Just out of interest, how do the (sampling) properties of the orthogonal least squares estimators compare with those of the ordinary least squares estimators of β0 and β1? The latter estimators are best linear unbiased (by the Gauss-Markov Theorem), and with normal errors in (1) they are "best unbiased". They're also weakly consistent.

Looking at the formula for bo1 in (2), we can see right away that this estimator non-linear. That is, we can't express it as a linear function of the random, y, data. Accordingly, from (3), bo0 is not a linear estimator, either. Both estimators are biased in finite samples. However, they can be shown to be weakly consistent (e.g., see Kendall and Stuart, 1961).

It can also be shown that the orthogonal regression estimators of β0 and β1 can be given a maximum likelihood interpretation. Specifically, they are MLEs if both x and y are random, and they follow independent normal distributions with the same variance. (See Carroll and Ruppert, 1996.) However, this is a very special case indeed!

In this post, all that I've discussed is point estimation of the simple linear regression model using orthogonal least squares. There's lots to be said about orthogonal least squares for multiple (possibly non-linear) regression model. That's where the "Total Least Squares" estimator arises. There's also lots to be said about interval estimation and inference. Finally, it will come as no surprise to hear that there's a close connection between orthogonal least squares and principal components analysis.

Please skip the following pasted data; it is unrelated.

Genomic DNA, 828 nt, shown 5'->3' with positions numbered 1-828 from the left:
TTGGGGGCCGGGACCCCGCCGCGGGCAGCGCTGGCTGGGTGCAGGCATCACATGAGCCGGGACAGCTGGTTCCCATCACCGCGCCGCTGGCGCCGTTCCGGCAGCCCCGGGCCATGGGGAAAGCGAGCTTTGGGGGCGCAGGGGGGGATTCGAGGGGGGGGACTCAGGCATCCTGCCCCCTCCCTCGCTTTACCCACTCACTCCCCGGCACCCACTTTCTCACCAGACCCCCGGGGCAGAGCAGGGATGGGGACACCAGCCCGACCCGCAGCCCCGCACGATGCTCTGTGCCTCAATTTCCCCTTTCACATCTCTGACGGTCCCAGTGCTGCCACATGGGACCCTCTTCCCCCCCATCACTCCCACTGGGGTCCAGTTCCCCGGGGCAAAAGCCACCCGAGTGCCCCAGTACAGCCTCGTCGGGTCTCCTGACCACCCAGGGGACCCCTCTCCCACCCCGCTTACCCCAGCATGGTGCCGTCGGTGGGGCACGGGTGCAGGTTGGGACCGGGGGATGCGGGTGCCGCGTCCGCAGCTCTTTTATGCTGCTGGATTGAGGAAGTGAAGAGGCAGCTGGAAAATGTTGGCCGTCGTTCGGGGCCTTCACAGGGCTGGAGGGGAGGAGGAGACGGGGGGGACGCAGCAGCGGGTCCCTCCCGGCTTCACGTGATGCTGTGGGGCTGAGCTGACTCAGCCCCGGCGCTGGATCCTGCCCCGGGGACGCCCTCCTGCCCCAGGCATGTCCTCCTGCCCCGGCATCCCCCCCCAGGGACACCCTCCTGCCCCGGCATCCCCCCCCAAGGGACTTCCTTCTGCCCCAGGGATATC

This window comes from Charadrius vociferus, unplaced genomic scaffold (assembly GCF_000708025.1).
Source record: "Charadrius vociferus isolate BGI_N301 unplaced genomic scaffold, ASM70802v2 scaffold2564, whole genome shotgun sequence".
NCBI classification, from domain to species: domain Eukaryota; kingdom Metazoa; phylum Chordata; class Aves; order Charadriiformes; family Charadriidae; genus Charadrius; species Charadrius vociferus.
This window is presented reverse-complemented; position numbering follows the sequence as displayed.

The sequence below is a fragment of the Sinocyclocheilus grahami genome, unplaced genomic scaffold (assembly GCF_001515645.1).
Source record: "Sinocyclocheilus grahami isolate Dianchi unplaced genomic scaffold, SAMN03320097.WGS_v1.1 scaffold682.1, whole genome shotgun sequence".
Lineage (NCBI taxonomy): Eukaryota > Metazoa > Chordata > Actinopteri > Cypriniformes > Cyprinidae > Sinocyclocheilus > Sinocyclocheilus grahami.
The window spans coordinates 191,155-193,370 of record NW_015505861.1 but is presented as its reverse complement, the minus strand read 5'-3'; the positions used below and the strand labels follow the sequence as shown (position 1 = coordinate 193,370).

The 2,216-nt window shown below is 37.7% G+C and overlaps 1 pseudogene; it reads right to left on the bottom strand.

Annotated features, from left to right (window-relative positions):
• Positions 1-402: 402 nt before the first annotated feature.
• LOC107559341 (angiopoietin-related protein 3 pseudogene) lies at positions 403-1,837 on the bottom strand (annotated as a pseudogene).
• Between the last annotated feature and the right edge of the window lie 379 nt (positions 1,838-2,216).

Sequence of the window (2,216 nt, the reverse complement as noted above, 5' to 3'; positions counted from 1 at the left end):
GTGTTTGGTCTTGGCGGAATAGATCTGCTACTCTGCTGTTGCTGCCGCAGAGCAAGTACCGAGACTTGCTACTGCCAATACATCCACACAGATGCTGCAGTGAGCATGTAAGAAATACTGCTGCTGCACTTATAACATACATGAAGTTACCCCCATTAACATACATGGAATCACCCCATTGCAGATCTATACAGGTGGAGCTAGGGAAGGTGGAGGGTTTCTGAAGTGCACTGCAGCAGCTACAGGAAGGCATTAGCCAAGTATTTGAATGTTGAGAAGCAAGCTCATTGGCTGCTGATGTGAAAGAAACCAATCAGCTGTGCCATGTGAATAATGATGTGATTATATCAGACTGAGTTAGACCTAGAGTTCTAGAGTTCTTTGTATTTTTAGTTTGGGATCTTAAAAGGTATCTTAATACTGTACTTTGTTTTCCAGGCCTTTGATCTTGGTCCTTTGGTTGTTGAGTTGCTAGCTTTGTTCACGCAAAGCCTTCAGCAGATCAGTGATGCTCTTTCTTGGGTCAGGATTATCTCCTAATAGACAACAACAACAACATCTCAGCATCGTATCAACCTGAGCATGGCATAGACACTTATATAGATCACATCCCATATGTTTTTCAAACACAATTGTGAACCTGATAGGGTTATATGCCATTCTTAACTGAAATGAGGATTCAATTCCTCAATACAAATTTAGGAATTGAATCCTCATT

However, these are matters for future posts.


References

Carroll, R. J. and D. Ruppert, 1996. The use and mis-use of orthogonal regression in linear errors-in-variables models. American Statistician, 50, 1-6.

Fuller, W. A., 1987. Measurement Error Models. Wiley, New York.

Kendall, M. G. and A. Stuart, 1961. The Advanced Theory of Statistics, Vol. 2. Charles Griffin, London.

Madansky, A., 1959. The fitting of straight lines when both lines are subject to error. Journal of the American Statistical Association, 54, 173-205.


© 2014, David E. Giles

10 comments:

  1. Simply sweet! Great post!

    Could you also suggest a simple real world example where you would consider using orthogonal regression instead of OLS?

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    Replies
    1. Anywhere where both the dependent variable and the regressor may be measured with error.

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  2. Very interesting!
    One question: what if I run a principal component factor analysis and then I regress the dependent variable on the predicted scores? Is it the same thing?

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  3. Not quite. One connection is that in the simple regression case, where we have 2 variables, X and Y, the fitted orthogonal regression line corresponds to the first principal component.

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  4. How to calculate the confidence interval for orthogonal regression?

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    Replies
    1. Quick answer - just bootstrap it. Longer answer - coming in a future post. :-)

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    2. Hi Dave! I was wondering if there is a way to calculate prediction intervals around predicted values from orthogonal regression? Thanks

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    3. Again - bootstrap them. I'll see if I can do better than this, though.

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  5. Is it possible to use orthogonal regression to calculate the imputation of missing values